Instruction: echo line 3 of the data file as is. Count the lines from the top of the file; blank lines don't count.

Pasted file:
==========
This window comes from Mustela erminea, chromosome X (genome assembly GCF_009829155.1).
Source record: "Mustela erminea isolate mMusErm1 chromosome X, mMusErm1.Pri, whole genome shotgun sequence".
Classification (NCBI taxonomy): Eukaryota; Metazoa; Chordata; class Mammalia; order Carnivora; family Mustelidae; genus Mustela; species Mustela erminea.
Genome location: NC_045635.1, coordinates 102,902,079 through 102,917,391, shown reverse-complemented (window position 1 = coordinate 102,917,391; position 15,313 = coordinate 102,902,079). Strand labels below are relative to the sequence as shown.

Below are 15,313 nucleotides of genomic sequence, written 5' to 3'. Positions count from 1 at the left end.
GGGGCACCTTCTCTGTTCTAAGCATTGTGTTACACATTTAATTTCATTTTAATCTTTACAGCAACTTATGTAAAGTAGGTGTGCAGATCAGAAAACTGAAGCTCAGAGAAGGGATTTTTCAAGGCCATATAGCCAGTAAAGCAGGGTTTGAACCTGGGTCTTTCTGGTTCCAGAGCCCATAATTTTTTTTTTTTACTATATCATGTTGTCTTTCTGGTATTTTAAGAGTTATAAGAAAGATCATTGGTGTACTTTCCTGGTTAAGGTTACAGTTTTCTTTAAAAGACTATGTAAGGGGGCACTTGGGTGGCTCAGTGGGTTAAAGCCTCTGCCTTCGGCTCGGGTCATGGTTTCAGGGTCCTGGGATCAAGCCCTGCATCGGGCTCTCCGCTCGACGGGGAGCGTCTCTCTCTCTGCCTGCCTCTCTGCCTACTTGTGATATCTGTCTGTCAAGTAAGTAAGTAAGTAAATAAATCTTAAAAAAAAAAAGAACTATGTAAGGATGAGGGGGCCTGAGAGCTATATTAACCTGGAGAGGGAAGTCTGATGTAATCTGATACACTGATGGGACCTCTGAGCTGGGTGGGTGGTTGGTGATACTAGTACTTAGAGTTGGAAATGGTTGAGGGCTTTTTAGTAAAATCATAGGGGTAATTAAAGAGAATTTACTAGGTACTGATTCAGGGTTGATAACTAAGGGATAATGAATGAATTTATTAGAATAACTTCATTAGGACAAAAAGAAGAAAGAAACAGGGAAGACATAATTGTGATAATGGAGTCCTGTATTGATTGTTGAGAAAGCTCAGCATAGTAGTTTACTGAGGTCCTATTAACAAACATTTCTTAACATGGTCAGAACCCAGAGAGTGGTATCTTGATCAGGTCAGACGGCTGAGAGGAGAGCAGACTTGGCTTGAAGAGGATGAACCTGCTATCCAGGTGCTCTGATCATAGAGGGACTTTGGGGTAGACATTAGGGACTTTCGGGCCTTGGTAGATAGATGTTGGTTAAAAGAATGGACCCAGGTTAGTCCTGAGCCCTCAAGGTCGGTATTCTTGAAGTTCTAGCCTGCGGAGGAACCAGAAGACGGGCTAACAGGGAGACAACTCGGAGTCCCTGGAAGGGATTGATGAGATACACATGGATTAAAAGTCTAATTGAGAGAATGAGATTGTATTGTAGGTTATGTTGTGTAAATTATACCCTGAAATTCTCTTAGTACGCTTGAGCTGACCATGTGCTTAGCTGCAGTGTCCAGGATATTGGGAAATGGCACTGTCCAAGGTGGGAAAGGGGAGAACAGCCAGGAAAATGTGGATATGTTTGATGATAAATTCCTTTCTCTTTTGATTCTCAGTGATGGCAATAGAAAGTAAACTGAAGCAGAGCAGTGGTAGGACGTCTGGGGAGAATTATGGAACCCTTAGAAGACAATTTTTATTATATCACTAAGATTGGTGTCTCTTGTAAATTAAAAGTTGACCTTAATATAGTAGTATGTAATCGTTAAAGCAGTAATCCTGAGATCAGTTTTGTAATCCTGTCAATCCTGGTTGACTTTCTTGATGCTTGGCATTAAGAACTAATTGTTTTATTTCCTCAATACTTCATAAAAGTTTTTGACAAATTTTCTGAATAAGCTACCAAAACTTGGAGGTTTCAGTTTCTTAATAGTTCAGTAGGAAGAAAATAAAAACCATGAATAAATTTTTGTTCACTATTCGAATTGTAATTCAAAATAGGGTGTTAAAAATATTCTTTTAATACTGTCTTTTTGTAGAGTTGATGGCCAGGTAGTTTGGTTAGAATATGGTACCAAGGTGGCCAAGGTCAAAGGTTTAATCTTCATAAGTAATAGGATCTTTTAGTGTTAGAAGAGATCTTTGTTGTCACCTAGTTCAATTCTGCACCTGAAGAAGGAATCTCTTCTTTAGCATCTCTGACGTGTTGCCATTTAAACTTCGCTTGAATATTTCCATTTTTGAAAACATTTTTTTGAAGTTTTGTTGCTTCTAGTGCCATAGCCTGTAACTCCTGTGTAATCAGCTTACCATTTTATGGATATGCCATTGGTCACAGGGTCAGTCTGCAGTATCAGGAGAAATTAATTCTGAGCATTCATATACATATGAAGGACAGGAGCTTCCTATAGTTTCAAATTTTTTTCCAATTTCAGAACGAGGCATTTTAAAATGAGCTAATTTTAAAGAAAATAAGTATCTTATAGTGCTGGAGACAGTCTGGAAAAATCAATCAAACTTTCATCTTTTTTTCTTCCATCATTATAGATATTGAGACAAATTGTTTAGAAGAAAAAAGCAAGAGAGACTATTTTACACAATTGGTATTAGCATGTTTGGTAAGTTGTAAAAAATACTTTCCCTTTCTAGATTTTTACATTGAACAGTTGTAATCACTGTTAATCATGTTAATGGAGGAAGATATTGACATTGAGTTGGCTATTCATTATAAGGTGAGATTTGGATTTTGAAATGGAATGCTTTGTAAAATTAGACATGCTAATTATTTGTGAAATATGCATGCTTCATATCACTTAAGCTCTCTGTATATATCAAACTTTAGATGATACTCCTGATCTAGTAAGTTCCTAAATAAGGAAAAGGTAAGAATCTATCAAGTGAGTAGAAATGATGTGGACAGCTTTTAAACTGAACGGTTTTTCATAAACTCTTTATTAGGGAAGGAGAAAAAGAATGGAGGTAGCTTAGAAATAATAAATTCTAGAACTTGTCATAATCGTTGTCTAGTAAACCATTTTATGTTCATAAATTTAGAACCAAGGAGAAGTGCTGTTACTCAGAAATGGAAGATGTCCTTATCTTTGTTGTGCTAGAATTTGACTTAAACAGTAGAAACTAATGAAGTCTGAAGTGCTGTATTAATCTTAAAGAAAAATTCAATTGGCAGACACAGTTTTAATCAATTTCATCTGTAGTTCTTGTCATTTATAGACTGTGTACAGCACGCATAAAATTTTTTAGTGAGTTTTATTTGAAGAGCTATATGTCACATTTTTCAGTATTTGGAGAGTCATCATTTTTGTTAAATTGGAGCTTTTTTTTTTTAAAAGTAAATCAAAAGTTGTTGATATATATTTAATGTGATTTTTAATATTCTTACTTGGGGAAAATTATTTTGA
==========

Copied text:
Classification (NCBI taxonomy): Eukaryota; Metazoa; Chordata; class Mammalia; order Carnivora; family Mustelidae; genus Mustela; species Mustela erminea.